What is Probate?

Probate Lawyer Phoenix, AZ

Historically, the term “Probate” meant the act of proving a Will’s validity. Now it has a much more general meaning, commonly referring to the process that is used to administer a deceased person’s estate, regardless if that person left behind a Will. The process involves distributing the deceased’s property to the people specified to inherit it in the Will, or to the heirs of the deceased as determined by state statute.

Before we dive too deep, it is a good idea to familiarize oneself with the common terms used in probate process:

  • Decedent: the person who passed away
  • Testate Estate: the decedent left behind a valid Will
  • Intestate Estate: the decedent did not leave behind a valid Will, or any Will at all
  • Personal Representative: also known as Executor, or Administrator, this person is appointed either in the valid Will, or by the court if there was no Will, to administer the decedent’s estate.
  • Devisee: person or entity specified in the Will to receive assets from the estate
  • Heir: person determined by statute to be entitled to receive assets from the estate. Each state has a different “intestate succession” laws, but usually the order is as follows: spouse à children à parents à parent’s descendants (siblings)à grandparentsà state

What Happens in Probate?

The process of initiating and executing a probate will vary from state to state, but generally the process follows these 6 steps:

  1. File a Petition: A petition is filed in the county where the deceased person lived or owned property. The petition will ask the court to officially acknowledge the Personal Representative and to approve the validity of the Will (if there was one).
  2. Give Notice to Interested Parties: Once approved by the court, the Personal Representative is required to provide Notice to all beneficiaries, heirs, and creditors of the deceased that the estate is in probate.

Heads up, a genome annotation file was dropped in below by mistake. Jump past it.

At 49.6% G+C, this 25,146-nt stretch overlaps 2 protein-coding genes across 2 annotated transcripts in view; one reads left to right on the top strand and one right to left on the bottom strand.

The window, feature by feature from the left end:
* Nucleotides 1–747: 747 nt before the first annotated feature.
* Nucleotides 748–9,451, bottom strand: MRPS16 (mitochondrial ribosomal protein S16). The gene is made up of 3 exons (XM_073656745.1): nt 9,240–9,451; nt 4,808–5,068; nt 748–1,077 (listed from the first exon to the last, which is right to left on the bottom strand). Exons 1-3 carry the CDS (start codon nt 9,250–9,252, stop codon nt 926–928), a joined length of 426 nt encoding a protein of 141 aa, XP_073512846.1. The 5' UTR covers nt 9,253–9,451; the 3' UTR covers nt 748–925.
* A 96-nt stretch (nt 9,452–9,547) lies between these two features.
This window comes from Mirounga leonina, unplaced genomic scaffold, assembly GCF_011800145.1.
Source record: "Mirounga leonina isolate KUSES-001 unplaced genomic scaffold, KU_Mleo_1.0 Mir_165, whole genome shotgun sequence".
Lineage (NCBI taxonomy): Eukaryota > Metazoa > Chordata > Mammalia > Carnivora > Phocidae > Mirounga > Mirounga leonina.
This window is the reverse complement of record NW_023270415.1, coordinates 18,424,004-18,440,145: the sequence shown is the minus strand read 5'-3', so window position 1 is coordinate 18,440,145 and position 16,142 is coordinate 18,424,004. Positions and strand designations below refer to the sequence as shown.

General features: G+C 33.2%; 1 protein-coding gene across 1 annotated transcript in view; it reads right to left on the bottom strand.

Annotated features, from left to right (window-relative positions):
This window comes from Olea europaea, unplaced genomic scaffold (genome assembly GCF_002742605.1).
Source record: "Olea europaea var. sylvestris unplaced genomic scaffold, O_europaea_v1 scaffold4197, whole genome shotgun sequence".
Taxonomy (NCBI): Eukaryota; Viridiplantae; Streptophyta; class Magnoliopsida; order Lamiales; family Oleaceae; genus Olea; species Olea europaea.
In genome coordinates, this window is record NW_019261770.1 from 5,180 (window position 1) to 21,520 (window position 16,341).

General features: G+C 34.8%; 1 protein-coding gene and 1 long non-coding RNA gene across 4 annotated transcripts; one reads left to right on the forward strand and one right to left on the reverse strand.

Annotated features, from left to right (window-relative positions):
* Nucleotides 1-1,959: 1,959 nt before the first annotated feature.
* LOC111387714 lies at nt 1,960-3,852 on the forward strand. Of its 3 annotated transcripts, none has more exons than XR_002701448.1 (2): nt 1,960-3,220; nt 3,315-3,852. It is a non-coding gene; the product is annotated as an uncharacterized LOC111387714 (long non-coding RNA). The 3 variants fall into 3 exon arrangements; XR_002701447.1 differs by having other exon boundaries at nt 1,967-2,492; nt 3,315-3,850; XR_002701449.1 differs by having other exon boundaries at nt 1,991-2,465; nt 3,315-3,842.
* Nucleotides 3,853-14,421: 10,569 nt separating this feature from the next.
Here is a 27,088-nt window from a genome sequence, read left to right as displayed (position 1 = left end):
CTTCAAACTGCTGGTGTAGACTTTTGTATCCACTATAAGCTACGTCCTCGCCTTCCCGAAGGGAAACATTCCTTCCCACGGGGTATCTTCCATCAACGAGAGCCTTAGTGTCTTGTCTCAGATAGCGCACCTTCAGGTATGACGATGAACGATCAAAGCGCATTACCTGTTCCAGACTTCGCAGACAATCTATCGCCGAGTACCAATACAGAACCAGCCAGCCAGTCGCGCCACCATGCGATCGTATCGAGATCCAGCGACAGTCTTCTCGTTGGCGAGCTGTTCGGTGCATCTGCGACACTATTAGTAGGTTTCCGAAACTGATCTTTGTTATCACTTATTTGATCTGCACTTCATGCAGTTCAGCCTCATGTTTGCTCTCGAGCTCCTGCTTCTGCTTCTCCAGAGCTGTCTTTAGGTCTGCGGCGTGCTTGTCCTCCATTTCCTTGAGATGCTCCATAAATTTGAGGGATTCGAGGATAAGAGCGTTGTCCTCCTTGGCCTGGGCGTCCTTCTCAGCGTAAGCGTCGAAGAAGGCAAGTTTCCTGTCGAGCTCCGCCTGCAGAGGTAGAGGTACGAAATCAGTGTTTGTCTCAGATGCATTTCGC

3. Inventory the Assets: The Personal Representative will then inventory and appraise all the assets the deceased owned at the time of their death. Assets often include homes, cars, bank accounts, personal effects, etc.
  4. Pay Debts: Next, the Personal Representative will review and pay any outstanding debts the deceased had at the time of death. Taxes will also need to be filed.
  5. Distribute the Assets: Once all debts have been paid by the estate, the remaining assets will be distributed to the rightful beneficiaries/heirs.
  6. Close the Estate: The Personal Representative will submit a record of all payments and distributions made and ask the court to close the estate and relieve the Executor of their role. Only after the court’s approval can the process of probate be considered complete.

To learn more about the Probate process, or how to avoid it, contact a probate lawyer Phoenix, AZ relies on at the law offices of Kamper Estrada, LLP today.